A second big question referenced the golf course, along with the proposed general improvement district that will show up on the April 7 municipal election ballot. The question asked how the town should pay for the capital needs and improvements for the course if the mill levy initiative fails.
“The golf course got behind on maintenance and upkeep mostly because of the drought,” Bob Michael answered. “It has taken almost two years to recover. It is looking good and it should begin to bring in many new rounds.” Michael also said it would be important to have a good restaurant to compliment the course.
The golf course’s included restaurant area has seen four different restaurants in four years, with the Creekside Italian Cuisine discontinuing at the start of the year.
Atkinson took a different stance on the issue than Michael, stating that there may be financial needs regarding the golf course that the town can’t afford, as the course causes a consistent deficit with the Town of Cedaredge. Atkinson said that costs that present themselves would need to be dealt with right away. “In the meantime, I suggest a proactive approach to try and identify possible capital needs before they are needed,” Atkinson said. “I propose that a detailed analysis be conducted to map a strategy for course improvements, with a magnitude of associated costs to better understand the needs.”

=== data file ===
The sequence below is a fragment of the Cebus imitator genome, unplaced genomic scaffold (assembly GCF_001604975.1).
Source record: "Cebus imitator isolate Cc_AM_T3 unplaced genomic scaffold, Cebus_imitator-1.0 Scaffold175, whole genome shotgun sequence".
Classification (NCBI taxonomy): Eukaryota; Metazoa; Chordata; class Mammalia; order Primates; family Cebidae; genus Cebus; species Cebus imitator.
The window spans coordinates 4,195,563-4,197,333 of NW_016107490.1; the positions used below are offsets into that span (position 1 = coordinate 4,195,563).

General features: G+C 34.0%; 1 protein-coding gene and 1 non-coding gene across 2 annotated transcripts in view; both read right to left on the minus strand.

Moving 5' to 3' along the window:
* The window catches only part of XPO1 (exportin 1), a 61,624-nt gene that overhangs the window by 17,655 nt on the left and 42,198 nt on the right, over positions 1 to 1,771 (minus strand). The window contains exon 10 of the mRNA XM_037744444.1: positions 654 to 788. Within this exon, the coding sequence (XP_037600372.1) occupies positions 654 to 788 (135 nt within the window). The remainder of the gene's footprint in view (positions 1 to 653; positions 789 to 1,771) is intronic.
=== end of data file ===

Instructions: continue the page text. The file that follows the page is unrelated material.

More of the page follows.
Weissner spoke of what she thinks would be more productive measures than the golf course mill levy initiative in the first place, saying “Raising taxes won’t solve issues if the golf course is not properly managed.” Weissner said she’d go for more of a marketing and promotional method with the golf course in order to generate better revenue.
Howe said it would be important to have a capital expenditure fund for all departments, with each capital investment prioritized at an annual meeting. “We need to remember all the departments of the town are interrelated,” Howe said.
Udd’s ideas, like Weissner, took more of a marketing stance, but more in the style of larger promotional events. “These might include stay/play promotions that feature special packages on hotels, restaurants, GMAEC concerts and golfing events,” Udd said. He suggested that, like many of the local nonprofits, the town could hold golfing fundraisers for the golf course fund.